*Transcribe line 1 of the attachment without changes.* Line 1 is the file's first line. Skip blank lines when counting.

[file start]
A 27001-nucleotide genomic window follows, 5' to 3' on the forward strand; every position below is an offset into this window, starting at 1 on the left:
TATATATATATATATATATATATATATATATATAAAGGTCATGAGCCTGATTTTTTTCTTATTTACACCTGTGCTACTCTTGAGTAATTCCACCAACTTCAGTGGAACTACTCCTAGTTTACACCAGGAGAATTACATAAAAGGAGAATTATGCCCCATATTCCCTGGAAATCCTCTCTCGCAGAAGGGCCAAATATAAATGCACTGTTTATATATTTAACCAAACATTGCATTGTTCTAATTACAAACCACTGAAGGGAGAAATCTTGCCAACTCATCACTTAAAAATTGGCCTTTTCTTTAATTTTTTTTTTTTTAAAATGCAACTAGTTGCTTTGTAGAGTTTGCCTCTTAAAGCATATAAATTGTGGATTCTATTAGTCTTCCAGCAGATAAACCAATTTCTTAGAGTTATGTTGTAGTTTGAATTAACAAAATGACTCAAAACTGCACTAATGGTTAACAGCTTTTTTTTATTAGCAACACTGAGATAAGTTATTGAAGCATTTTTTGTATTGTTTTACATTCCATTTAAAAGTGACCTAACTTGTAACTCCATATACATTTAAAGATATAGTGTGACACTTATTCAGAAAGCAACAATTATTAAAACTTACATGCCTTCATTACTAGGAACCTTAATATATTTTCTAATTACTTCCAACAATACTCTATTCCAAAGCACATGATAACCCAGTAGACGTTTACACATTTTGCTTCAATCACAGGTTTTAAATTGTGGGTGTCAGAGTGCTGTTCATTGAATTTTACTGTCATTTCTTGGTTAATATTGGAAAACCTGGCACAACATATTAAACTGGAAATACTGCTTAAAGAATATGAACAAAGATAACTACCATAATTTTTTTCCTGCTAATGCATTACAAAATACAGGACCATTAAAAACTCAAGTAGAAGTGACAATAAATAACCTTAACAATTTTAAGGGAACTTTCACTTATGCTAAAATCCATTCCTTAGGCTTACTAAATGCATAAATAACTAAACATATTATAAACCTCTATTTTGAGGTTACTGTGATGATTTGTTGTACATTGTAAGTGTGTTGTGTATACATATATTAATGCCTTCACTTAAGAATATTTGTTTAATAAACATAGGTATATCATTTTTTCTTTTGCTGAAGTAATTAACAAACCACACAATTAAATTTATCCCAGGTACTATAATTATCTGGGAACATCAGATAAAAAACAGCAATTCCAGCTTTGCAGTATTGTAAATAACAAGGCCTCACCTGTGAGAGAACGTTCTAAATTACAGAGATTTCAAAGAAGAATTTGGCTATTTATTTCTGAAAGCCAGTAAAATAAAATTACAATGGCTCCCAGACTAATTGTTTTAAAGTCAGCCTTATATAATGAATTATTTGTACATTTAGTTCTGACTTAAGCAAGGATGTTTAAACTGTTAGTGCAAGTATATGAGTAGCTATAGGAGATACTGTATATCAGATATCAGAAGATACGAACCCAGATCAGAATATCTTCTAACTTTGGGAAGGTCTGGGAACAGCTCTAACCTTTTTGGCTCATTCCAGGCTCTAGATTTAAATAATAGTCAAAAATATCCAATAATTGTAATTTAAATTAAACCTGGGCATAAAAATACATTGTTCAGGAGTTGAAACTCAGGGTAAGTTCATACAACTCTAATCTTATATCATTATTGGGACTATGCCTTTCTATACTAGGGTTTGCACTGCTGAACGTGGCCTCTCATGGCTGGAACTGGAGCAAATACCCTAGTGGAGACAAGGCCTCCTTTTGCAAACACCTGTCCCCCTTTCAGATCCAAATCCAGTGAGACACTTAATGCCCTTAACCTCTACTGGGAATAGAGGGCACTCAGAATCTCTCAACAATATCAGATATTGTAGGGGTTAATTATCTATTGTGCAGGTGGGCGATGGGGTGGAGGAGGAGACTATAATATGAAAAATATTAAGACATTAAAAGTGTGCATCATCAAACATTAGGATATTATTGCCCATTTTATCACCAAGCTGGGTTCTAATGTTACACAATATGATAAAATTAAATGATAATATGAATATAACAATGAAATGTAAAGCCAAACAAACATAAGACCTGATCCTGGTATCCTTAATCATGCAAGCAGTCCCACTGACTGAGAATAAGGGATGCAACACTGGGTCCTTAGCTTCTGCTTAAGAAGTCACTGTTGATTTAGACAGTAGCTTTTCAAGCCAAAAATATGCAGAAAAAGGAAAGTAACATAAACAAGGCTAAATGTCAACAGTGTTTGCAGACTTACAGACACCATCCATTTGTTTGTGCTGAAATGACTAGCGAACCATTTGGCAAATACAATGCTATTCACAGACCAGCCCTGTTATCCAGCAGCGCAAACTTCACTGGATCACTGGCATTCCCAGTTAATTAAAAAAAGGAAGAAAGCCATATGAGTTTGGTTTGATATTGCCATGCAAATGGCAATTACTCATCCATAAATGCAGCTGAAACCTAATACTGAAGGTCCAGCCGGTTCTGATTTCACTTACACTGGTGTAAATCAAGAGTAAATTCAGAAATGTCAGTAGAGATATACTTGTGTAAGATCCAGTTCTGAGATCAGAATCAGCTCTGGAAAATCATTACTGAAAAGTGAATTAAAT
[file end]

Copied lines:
A 27001-nucleotide genomic window follows, 5' to 3' on the forward strand; every position below is an offset into this window, starting at 1 on the left: